When we discuss the civil rights movement, we leave out so much. We take the highlight reels and etch them in time. Initially, I believed it was more of a guide for future generations on ways to combat racial injustices. Consciously, I knew better, or so I thought. However, if this past year has taught me anything, it’s that subconsciously I genuinely did not know much at all.
Since witnessing what feels like the breaking point in our constant fight to be heard in this country, to say I’ve been unkind to myself is to put it lightly. Day after day, I’m taking in the air so thick and potent with our pain, I can’t see anything past it. I can’t see the spreadsheets through images of police officers disregarding every oath they’ve taken and slamming Black bodies to the ground for demanding fundamental human rights. My hope is fighting to breathe in my reality.
—How do I accept white supremacy that, unfortunately, permeates every aspect of my life?
—How do I normalize the trembling fear which arises when a police officer is driving behind me?
—How do I condone the egregious disinvestment in public education disproportionately affecting Black children at a higher rate than any others?
These are all things that I’ve known and seen — witnessed and experienced for myself. And yet many still wonder why true freedom for the Black community has always felt hopelessly unattainable.
I want so desperately to contribute everything that I can to this moment in time, but I feel like I’m failing. When I look at the courageous, beautiful souls of our community marching and demanding for this country’s promises to be kept, I’m ashamed when I’m not there at every protest or demonstration. When I share information with others about things we should be doing, I wonder if this is the right time to be sharing it or even the correct way.
Each day, I go to bed and wake up feeling like I’m not doing enough. Am I failing our collective, my ancestors, and myself? But then I have to ask “based on what?”
We don’t talk enough about the first bus boycott taking place in Louisiana. Although successful, it didn’t draw the attention that the Montgomery bus boycott did. We also usually don’t discuss the Southern Christian Leadership Conference’s struggle to raise funds, invest in communities in the onset, or the ways they had to restructure and adapt over time.
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We don’t mention the number of LGBTQ activist groups that rose and fell before a queer liberation movement, led in part by Marsha P. Johnson, received its momentum from the Stonewall riots.
I say this because change is not scripted. It’s not mapped out and perfectly organized. It’s not about a silver bullet or a pre-set window of time. It’s messy, it’s imperfect, and it’s incredibly vulnerable. Our ancestors weren’t showing us what to do, they were showing us what is possible.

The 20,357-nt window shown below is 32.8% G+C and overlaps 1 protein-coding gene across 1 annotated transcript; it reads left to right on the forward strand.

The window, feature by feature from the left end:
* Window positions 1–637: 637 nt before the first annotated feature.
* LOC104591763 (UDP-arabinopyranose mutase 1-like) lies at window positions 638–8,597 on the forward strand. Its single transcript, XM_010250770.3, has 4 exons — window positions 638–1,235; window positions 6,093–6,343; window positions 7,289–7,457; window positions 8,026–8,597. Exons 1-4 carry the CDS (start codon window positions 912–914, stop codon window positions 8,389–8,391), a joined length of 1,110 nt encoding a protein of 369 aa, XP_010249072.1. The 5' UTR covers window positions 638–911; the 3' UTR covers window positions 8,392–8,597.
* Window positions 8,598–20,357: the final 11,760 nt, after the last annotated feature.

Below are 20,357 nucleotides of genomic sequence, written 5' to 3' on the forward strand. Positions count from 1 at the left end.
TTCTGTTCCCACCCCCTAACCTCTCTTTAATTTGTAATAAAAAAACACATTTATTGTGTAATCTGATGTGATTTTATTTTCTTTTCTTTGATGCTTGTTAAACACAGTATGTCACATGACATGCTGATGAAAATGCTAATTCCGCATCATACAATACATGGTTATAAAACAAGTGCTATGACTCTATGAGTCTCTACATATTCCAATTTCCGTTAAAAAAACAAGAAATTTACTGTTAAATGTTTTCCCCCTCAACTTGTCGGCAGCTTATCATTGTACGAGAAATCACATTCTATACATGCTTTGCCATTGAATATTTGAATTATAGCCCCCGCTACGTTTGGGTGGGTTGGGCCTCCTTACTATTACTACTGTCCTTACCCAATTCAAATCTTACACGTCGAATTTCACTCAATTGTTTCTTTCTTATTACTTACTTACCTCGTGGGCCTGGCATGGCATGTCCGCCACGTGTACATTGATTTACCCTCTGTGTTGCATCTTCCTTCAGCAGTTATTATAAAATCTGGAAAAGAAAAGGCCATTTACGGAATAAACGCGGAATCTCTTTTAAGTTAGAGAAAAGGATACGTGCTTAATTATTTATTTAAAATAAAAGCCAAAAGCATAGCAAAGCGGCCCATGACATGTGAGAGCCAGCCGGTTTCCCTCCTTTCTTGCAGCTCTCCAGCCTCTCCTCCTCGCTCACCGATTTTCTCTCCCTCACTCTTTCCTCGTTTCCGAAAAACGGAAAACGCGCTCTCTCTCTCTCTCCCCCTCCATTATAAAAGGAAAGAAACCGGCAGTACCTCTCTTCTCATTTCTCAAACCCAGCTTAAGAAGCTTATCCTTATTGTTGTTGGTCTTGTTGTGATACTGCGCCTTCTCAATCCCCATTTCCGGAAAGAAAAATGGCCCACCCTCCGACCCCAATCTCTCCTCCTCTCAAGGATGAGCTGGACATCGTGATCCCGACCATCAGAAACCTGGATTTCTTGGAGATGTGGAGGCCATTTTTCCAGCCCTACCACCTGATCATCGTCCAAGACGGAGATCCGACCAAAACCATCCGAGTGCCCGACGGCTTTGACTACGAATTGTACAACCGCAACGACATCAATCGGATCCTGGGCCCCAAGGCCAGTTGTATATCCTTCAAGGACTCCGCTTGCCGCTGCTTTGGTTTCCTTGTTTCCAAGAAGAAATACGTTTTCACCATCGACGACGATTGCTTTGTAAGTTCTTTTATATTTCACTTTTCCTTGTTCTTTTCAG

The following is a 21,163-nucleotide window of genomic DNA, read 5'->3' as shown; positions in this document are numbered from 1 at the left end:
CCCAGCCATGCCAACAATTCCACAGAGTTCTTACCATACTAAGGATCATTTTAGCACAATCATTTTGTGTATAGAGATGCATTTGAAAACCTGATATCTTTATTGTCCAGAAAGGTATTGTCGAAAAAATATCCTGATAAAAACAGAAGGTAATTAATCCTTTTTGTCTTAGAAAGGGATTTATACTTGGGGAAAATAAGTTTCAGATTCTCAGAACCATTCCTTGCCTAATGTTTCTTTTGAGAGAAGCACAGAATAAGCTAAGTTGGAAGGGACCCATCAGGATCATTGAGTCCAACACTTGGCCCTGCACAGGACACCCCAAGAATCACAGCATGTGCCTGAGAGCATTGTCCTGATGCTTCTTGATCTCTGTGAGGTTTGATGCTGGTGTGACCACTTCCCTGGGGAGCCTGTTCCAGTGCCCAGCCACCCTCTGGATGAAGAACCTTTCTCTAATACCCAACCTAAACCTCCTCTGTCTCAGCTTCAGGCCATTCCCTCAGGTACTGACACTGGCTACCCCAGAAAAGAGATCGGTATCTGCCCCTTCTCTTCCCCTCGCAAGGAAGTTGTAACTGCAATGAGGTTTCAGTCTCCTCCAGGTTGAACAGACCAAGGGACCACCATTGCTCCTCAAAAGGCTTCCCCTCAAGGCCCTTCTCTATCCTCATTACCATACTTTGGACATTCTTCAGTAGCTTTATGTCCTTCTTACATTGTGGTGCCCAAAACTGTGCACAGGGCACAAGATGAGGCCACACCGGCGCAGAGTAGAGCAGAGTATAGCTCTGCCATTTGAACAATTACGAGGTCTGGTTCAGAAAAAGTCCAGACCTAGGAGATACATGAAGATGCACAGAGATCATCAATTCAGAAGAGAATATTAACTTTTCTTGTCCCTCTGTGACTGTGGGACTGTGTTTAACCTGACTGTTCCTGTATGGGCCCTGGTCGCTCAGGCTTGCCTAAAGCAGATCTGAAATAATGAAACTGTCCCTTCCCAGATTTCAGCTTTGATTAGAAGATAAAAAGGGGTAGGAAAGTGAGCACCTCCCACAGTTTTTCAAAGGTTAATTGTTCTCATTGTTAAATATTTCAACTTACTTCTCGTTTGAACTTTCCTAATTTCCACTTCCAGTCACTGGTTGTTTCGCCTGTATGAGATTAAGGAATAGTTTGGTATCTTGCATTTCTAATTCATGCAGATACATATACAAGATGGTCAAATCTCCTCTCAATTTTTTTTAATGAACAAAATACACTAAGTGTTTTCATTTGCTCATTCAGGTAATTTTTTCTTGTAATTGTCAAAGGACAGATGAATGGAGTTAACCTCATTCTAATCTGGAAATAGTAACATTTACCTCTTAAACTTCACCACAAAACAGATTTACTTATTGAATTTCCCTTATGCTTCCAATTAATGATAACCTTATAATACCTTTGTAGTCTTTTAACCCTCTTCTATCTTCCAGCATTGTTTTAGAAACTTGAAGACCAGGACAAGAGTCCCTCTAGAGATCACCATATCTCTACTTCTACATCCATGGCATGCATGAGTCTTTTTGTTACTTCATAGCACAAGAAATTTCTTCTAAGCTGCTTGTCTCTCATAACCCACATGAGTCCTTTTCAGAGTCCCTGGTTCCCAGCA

There is always and has always been more than one way to protest, that’s intentional. As a collective, we can fight a battle on all fronts. Some people have the unique patience to educate. We need that. Some people will disseminate valuable information from trusted sources, and we need that as well. Our mental health is critical, and we have individuals in this movement to help us process our experiences. Our collective health is at the core of our activism. For far too long, I’ve forgotten our collective purpose as I’ve sat in a culture of individualism. It’s not about me. It’s about us.
Although I’m still understanding my role, after some deep-cleansing soul-searching, I now know where it starts. When I have patience and my heart is full, I educate. I sit with the people who love me and listen to me speak about my reality with their hearts first and not their minds.
I make sure to listen to and follow the Black women who fiercely lead this movement like Tamika Mallory, Patrisse Cullors-Brignac, and Brittany Packnett Cunningham. When my cup is empty, I put the phone down and work to restore my full-being. Making space to ground myself, feel my emotions, quiet my mind, and pace my heart. Then I come to write things like this, to share myself and reach out with a spirit of healing in hopes that it will help some part of our collective move forward with purpose.
I’m living at the intersection of a global pandemic and a civil rights movement. I’m witnessing a sense of radicalism in all of us to chip away centuries of inequalities and trauma that have plagued our nation for too long. Protesting on the frontlines is one form of activism, but if you’re like me, you know there is so much work to be done. Here are a few other suggestions.
—Donate to organizations in support of the cause.
—Volunteer your services.
—Have tough conversations. Educate yourself and your peers.
—Contact local officials.
—Support Black-owned businesses; this includes Black creatives as well.
—VOTE in both local and national elections.
Most importantly, extend grace to yourself and know there isn’t only one way to let your voice be heard and make a difference. As a collective, we are working to dismantle years of oppression. In doing so, to have an effective paradigm shift, we need all hands on deck from every angle and vantage point. If you’re questioning whether or not you’re doing enough, trust me, you’re doing exactly what is needed.